I need to pick up the pace and get this story moving again.... We lived in the double wide for five years -- a perfectly nice home if you like living in a tin can. I never liked it very much. That was my mistake -- buying a house that my kids liked and my wife liked -- but I didn't like it or love it . You should hold on to your home with all your might, but you have to love it first, and I never loved it...... Then the fishing publication failed, and I had this immature urge to flee. And compound that with my wife's constant complaint about "life in LaConner." She thought it was a snobby, snotty, in-grown, cliquish little town -- too many stuck up people .....She wanted to go back home to Oklahoma, which I could not abide .... So we made what I think was a very bad decision -- to move to Austin, Texas, where Susan could feel more at home, and where an old hippie like me could feel welcome.

We should have never left LaConner. It was January, 1986. I got a menial job at a software company. We rented a nice apartment. The kids enrolled in a new school. We made friends. I began playing the piano again.....Austin was easy living......I got tired of the software company, so I got a job as a reporter at a weekly newspaper -- a really good paper too, but they decided not to keep me -- it's a long story -- basically they were just using me until their son finished journalism school -- I wish I has known that .... Anyway, I quickly got another job at another newspaper -- but it was in East Texas -- in the swamp! Back to redneck city -- alligators, mosquitoes, Cajuns, rice fields, water moccasins, high heat and even higher humidity, in a little town called Anahuac, just across the bay from Houston.

We moved again, from Austin to Anahuac. My wife -- it's hard for me to write this story without dragging her into it -- a woman I still respect and cherish even though we have been divorced for many years -- but I thought she would be the anchor in this partnership. I mean, most women, then and now, are good at keeping things -- they like furniture and curtains and other home-stuff. But not my wife, she would be happier living in a tent. If I ever said let's go, she would say, Okay, I can be packed in an hour --- we'll just grab the kids and get in the car..... So there was no one working the brakes....We just kept moving....That's what we were good at.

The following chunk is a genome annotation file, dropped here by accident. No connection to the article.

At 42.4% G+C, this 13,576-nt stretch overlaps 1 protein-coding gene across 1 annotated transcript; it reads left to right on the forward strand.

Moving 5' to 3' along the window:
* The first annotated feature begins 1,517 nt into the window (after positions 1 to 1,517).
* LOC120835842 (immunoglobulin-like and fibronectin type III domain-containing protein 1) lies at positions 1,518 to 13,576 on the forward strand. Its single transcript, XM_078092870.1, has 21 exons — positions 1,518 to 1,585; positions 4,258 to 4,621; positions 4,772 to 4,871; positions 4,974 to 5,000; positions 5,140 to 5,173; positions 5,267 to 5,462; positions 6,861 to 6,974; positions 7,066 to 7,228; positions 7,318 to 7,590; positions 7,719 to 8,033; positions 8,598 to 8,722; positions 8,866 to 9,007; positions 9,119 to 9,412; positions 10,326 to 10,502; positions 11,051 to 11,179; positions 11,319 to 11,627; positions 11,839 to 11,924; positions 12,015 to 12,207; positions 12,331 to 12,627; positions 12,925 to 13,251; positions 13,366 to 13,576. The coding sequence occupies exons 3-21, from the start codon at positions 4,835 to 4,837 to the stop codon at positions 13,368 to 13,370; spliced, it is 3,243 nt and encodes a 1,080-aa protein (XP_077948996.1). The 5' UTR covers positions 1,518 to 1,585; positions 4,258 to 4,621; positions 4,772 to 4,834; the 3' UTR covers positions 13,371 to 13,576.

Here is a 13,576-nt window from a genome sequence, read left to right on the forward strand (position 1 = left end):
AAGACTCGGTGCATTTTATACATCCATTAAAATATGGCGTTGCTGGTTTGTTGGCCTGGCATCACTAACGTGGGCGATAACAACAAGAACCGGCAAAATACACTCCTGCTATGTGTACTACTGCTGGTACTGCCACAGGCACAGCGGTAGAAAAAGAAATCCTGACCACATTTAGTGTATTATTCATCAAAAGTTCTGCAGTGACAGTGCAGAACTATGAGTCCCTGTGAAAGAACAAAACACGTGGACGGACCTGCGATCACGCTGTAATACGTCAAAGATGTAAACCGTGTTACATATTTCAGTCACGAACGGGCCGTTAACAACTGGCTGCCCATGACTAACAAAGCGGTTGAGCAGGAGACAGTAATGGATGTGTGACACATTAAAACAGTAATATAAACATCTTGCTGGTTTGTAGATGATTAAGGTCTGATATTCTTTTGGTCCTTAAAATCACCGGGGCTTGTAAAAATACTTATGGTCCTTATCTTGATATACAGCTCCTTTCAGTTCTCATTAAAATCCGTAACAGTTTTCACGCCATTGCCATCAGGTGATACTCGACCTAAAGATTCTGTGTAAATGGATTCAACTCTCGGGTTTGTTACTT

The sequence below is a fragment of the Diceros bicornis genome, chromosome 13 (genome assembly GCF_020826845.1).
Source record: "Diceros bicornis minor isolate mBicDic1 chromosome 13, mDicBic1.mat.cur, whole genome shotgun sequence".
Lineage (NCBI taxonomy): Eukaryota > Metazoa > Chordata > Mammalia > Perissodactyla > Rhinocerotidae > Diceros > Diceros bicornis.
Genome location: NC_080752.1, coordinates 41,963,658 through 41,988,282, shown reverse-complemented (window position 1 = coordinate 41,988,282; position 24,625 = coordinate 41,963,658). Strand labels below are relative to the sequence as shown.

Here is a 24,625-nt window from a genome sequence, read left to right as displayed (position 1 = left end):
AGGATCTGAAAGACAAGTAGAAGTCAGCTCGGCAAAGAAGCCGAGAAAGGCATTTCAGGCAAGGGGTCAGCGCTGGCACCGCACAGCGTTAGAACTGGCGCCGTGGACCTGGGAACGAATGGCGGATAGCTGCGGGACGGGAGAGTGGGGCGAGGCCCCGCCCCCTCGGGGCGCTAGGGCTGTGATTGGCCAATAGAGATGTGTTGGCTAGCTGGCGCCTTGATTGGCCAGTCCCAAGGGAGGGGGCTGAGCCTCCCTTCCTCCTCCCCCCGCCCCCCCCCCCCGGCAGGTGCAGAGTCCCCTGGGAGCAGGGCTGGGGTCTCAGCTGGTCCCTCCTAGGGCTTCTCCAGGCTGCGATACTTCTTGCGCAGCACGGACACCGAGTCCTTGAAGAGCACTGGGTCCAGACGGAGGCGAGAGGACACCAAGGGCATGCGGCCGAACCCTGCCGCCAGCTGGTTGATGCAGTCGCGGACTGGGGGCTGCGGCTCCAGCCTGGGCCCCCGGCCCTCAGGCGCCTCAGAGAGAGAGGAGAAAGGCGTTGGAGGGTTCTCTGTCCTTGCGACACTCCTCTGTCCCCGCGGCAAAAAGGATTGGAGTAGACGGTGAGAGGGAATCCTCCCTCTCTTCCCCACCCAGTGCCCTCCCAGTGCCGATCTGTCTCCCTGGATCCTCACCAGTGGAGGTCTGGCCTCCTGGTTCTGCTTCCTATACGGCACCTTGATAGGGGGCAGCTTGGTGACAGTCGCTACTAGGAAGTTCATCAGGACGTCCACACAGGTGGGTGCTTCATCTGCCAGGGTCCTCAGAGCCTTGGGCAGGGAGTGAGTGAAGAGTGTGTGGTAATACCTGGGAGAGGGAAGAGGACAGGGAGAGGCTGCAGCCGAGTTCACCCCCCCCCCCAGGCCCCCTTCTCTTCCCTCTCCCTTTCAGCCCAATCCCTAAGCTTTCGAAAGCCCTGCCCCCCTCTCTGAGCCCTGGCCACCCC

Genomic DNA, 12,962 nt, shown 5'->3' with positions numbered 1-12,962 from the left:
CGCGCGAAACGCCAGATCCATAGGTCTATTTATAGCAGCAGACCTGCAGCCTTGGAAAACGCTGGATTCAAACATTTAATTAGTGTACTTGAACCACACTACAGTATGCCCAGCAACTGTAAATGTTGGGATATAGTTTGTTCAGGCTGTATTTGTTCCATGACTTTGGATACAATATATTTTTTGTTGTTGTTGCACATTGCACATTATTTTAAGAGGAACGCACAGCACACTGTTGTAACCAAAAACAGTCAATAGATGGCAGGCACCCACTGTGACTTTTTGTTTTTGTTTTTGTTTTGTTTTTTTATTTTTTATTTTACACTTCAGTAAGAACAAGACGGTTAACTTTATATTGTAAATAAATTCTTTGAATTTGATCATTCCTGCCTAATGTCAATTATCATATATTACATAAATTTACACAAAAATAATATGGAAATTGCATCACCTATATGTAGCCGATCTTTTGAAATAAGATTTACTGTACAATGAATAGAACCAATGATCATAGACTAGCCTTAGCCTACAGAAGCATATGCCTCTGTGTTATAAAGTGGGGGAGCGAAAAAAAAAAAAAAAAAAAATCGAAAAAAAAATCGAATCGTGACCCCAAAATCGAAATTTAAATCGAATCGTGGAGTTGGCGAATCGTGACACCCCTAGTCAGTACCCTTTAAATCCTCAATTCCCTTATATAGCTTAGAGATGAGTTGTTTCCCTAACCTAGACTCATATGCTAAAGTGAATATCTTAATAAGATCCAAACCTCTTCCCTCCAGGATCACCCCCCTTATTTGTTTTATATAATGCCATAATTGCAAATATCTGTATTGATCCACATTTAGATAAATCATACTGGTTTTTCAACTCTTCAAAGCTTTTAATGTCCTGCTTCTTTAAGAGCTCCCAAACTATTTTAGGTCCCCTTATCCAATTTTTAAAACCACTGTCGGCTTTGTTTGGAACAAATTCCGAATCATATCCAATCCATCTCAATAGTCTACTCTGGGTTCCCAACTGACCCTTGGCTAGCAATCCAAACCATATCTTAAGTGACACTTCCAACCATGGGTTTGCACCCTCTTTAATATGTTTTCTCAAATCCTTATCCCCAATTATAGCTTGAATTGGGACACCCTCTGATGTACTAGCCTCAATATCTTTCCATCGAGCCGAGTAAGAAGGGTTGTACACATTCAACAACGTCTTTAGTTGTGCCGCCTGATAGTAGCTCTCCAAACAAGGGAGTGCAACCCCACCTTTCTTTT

This story is getting repetitious. I just kept moving and changing jobs. We're only on town Number Nine and we have twelve more towns to get to. Are you all getting bored with this?..... There's a lot of bad parts that I'm leaving out -- a cycle of depression and anger that I kept going through. And all the marital conflict.....Let me summarize. I was not an angry man when I got married on February 14, at the City Hall in Chicago in the year 1976, but by ten years later when I was leaving in this mosquito-ridden swamp called Anahuac in east Texas --- by this time, in 1986, I wasn't just angry, I was almost nothing but angry, except when I was depressed.... There's no one to blame, except myself, and I just kept moving.

It was October of 1986. We were living in Anahuac, and I was driving ten miles every day to my job as a reporter at the Libertyville Vindicator, a weekly newspaper. The editor, Ernie Zieschang, cared about high school football and the Rotary Club. I don't know why he hired me -- we didn't get along, and after a short while, for the only time in my entire working career -- I was fired! Ernie just gave me two weeks pays and told me to clear out..... living in east Texas and being employed is a condition that can be endured -- but being unemployed in that miserable country? Not acceptable by any means.